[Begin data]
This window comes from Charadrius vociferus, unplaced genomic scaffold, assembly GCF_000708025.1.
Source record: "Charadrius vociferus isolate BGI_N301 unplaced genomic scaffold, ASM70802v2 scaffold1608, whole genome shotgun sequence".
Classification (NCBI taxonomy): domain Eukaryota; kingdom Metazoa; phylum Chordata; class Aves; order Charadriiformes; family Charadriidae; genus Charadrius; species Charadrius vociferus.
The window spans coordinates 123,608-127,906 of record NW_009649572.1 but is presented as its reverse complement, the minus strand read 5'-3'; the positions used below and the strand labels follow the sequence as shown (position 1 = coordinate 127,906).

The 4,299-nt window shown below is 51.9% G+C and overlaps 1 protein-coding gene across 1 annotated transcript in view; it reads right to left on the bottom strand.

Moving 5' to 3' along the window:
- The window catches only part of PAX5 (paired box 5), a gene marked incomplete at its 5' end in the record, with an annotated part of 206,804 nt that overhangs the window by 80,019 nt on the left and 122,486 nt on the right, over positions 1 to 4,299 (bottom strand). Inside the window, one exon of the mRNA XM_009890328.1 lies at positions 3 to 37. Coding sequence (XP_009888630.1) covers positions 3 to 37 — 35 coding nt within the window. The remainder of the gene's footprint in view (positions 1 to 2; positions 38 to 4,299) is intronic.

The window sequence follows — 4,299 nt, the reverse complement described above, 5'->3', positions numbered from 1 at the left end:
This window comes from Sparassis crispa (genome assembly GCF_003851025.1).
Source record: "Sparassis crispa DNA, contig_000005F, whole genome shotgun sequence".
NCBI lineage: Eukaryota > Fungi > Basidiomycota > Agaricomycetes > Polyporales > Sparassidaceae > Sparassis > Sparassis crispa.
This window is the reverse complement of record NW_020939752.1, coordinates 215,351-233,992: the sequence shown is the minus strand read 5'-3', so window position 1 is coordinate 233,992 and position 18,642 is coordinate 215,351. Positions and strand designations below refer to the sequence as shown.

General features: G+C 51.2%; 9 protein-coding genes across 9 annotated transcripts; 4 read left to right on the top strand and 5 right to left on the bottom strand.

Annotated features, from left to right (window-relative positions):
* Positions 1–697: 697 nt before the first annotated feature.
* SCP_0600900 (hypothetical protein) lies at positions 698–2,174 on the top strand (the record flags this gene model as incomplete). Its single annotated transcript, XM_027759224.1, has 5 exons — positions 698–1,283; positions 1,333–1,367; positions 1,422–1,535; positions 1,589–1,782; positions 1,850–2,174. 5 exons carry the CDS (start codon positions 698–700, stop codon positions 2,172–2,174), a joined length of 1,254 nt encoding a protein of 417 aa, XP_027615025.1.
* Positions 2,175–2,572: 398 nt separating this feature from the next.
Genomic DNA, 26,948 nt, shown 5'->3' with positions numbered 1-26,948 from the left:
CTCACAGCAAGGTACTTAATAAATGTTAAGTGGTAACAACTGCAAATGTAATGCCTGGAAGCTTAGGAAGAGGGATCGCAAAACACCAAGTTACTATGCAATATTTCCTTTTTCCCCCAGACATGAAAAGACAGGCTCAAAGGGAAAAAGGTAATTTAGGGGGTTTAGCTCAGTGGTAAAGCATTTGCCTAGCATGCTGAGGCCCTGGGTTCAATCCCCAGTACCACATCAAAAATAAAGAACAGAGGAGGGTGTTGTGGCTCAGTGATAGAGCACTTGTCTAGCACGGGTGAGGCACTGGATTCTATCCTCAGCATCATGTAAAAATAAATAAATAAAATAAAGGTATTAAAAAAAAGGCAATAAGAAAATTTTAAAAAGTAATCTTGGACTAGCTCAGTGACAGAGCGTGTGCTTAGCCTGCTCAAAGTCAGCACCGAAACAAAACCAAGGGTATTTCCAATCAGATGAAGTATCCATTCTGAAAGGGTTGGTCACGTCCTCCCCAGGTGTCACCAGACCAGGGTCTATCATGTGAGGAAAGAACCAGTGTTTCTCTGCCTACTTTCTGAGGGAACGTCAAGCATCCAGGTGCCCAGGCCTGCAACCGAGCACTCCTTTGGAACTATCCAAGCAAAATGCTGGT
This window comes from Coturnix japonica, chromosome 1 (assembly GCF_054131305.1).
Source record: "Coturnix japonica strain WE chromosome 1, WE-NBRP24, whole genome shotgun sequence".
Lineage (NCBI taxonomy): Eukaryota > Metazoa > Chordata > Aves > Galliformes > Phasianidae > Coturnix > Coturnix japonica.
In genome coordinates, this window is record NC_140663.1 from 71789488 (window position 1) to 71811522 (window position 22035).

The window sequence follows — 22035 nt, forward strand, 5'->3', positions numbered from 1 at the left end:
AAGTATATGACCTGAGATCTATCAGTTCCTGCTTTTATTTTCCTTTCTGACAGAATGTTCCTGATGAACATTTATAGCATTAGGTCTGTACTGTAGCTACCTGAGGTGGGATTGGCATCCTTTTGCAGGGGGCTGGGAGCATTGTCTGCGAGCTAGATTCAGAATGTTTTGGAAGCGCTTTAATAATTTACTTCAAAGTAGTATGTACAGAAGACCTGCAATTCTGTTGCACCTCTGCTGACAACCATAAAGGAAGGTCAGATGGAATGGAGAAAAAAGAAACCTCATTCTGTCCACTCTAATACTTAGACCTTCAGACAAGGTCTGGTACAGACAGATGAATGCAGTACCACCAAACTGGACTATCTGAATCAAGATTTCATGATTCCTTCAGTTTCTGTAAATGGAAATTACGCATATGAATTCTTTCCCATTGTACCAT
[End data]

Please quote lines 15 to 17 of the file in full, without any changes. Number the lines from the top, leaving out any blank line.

* Positions 1–697: 697 nt before the first annotated feature.
* SCP_0600900 (hypothetical protein) lies at positions 698–2,174 on the top strand (the record flags this gene model as incomplete). Its single annotated transcript, XM_027759224.1, has 5 exons — positions 698–1,283; positions 1,333–1,367; positions 1,422–1,535; positions 1,589–1,782; positions 1,850–2,174. 5 exons carry the CDS (start codon positions 698–700, stop codon positions 2,172–2,174), a joined length of 1,254 nt encoding a protein of 417 aa, XP_027615025.1.
* Positions 2,175–2,572: 398 nt separating this feature from the next.